Money & Banking

RBI pauses - finally!

N.S. Vageesh Mumbai | Updated on March 12, 2018 Published on December 16, 2011

The RBI said a reversal in its tightening cycle may happen if conditions improve. Photo: Kamal Narang

The Reserve Bank of India took a pause from its rate tightening cycle in its mid- quarter monetary policy announcement today. After 13 consecutive hikes over the past 20 months, the Reserve Bank of India decided to stay still and do nothing. It also provided guidance that a reversal in its tightening cycle may happen if conditions improve.

The RBI's last 13 hikes cumulatively amounted to a 350 basis point increase in key interest rates. The repo rate (the RBI's key policy rate - the rate at which the RBI lends money or infuses liquidity to banks) remains at 8.50 per cent, while the cash reserve ratio remains at 6 per cent.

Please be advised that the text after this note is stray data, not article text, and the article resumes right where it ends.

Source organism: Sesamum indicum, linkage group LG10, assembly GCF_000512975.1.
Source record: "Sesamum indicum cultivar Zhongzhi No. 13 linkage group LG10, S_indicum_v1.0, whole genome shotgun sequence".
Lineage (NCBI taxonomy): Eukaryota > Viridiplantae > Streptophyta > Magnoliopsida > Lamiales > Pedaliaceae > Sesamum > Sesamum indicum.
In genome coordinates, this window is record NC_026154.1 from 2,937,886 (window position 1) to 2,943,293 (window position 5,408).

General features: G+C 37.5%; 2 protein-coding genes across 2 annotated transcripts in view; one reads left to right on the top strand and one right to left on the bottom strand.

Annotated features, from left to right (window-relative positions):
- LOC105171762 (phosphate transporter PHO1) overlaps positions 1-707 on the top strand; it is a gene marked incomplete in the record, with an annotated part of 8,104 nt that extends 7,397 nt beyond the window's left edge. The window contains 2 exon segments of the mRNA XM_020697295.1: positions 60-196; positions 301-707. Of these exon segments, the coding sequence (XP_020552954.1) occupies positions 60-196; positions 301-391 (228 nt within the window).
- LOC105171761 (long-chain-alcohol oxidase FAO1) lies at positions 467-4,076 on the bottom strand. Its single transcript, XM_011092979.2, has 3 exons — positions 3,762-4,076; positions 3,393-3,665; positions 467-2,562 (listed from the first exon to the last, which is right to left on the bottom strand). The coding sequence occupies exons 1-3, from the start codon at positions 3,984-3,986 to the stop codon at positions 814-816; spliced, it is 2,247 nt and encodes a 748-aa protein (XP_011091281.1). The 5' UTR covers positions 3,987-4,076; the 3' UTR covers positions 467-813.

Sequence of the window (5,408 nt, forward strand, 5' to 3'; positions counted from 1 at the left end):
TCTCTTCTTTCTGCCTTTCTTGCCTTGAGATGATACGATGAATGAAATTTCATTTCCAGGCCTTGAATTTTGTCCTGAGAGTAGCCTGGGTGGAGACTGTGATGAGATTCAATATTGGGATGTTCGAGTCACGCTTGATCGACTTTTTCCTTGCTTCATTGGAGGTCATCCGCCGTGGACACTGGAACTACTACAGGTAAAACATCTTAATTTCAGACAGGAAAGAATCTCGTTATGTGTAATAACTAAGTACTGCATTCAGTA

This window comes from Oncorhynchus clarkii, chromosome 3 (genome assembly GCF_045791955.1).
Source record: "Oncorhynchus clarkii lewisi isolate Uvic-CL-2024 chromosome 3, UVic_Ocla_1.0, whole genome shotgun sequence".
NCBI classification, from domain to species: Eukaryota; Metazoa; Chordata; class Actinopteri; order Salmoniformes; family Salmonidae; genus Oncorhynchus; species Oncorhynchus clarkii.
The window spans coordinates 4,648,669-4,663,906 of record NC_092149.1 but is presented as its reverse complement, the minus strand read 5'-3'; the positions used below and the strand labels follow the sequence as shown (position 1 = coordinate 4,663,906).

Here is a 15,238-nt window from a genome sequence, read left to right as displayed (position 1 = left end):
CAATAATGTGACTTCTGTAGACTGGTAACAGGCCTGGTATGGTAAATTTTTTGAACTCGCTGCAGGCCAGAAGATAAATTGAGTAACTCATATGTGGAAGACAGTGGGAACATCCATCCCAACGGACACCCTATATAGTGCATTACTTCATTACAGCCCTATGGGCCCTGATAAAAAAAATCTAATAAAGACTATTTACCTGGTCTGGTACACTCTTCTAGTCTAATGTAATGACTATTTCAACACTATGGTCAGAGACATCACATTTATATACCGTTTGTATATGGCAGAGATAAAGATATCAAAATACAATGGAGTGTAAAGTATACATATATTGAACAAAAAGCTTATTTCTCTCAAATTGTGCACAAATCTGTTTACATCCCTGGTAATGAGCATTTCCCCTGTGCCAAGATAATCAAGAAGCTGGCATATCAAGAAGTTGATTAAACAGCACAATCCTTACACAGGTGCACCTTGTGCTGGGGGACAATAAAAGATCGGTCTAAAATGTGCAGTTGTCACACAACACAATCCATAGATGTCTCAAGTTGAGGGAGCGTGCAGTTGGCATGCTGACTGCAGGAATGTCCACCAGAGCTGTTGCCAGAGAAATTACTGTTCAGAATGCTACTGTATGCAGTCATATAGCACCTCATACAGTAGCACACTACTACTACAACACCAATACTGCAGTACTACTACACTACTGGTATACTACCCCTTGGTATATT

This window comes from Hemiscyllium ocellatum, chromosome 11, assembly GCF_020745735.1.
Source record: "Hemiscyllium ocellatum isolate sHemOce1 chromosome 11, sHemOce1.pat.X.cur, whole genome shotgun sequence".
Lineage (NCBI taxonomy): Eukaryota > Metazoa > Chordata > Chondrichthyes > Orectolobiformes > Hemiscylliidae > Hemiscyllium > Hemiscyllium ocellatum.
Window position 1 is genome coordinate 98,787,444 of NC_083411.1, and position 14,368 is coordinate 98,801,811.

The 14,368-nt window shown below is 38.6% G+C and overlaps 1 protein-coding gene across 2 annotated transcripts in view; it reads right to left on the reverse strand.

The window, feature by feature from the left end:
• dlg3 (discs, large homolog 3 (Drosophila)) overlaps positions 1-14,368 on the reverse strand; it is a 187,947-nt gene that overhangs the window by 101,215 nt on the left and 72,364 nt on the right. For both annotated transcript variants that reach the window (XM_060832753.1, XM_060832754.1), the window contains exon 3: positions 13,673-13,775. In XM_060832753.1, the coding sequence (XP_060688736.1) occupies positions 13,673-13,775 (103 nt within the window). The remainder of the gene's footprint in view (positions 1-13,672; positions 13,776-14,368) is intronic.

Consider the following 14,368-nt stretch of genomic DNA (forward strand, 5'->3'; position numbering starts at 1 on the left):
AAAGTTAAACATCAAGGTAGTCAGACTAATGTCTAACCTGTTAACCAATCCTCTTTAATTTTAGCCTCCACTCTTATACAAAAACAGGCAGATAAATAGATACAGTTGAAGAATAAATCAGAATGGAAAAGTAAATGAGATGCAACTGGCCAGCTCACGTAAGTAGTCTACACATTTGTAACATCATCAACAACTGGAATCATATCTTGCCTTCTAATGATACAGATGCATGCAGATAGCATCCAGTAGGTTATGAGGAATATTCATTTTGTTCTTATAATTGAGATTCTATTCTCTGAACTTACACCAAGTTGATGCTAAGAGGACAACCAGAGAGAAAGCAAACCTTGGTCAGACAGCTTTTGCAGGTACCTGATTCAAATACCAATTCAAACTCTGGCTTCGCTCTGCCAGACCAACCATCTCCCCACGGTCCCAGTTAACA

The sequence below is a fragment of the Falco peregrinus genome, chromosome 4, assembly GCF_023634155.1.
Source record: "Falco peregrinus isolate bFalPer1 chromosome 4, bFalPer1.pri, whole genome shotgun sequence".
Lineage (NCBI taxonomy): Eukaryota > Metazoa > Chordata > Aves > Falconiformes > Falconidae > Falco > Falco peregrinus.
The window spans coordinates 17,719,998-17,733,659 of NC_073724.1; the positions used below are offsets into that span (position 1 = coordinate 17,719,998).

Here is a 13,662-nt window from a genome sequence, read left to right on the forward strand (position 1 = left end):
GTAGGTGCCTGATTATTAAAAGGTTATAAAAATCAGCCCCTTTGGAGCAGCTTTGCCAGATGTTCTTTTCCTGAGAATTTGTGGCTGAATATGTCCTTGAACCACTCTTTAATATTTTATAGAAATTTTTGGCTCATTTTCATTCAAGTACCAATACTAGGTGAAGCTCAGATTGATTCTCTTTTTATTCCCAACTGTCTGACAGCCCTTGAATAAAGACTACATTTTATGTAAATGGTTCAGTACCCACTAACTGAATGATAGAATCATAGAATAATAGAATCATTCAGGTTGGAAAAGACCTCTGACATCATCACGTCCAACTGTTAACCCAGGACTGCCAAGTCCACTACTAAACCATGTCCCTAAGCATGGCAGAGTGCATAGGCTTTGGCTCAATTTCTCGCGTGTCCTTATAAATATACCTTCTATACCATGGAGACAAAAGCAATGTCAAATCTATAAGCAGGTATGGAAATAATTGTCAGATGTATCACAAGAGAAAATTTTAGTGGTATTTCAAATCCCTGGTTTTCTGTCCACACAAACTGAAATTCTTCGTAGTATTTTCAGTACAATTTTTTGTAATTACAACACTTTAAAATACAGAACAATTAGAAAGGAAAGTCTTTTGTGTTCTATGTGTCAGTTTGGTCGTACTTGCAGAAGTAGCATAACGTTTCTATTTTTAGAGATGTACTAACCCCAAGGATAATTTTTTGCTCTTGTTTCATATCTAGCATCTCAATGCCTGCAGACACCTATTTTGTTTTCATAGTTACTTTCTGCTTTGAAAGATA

Over the past few weeks, there has been a clamour from bankers and the market for a reduction in repo rates as well as cash reserve ratio, as growth was slowing down. However, with inflation still remaining high at over 9 per cent, a cut might have sent the wrong signal about its intentions. As leading economist and a former Deputy Governor, Dr S.S.Tarapore, put it in an edit page article in Business Line today, "A monetary policy relaxation would earn encomiums for the RBI but would be deterimental to long term growth with price stability".

Even earlier, Dr Subir Gokarn, Deputy Governor, Reserve Bank of India, had pointed out that CRR was a monetary policy tool which would not be used merely to address liquidity shortages.

CYCLE REVERSAL SOON

The RBI reiterated the guidance it had given at the time of the second quarter review. While noting that downside risks to growth remained, it said, "The guidance given in the second quarter review was that, based on the projected inflation trajectory, further rate hikes might not be warranted. In view of the moderating growth momentum and higher downside risks to growth, this guidance is being reiterated. From this point on, monetary policy actions are likely to reverse the cycle, responding to the risks to growth."

Published on December 16, 2011
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